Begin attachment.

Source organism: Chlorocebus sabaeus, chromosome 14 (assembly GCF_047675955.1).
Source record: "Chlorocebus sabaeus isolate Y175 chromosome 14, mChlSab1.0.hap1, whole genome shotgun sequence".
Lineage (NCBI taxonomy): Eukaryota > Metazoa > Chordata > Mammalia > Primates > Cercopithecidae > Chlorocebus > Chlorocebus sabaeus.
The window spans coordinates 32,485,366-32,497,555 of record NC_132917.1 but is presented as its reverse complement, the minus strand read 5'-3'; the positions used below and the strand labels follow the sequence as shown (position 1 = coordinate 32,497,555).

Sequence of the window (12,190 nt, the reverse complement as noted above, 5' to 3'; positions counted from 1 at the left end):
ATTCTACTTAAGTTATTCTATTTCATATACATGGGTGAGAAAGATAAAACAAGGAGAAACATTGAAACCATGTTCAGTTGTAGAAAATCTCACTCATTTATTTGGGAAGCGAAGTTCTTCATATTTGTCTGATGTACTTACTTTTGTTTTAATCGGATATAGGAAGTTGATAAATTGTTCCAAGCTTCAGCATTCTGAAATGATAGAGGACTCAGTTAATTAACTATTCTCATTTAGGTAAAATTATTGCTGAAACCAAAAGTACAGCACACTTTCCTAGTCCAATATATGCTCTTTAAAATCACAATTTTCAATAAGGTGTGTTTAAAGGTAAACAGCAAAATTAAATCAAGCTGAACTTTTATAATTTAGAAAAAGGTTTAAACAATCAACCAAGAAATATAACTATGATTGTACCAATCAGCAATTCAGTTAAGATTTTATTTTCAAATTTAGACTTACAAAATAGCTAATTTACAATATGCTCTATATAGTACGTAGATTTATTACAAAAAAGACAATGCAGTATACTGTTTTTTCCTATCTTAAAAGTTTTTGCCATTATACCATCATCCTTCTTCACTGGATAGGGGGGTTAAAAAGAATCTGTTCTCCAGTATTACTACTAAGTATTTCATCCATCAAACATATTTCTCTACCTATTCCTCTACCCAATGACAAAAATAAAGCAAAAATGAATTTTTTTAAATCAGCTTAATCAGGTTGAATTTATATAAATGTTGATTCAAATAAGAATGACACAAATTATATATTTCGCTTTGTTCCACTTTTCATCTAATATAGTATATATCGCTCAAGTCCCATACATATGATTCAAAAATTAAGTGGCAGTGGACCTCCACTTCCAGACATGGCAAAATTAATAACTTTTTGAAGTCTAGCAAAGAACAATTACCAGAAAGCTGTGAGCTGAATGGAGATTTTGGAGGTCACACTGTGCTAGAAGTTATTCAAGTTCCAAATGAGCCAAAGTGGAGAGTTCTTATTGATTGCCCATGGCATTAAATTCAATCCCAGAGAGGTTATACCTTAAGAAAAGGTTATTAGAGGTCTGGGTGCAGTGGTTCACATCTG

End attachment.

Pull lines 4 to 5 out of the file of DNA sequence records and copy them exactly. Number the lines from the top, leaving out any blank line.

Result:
The window spans coordinates 32,485,366-32,497,555 of record NC_132917.1 but is presented as its reverse complement, the minus strand read 5'-3'; the positions used below and the strand labels follow the sequence as shown (position 1 = coordinate 32,497,555).

Sequence of the window (12,190 nt, the reverse complement as noted above, 5' to 3'; positions counted from 1 at the left end):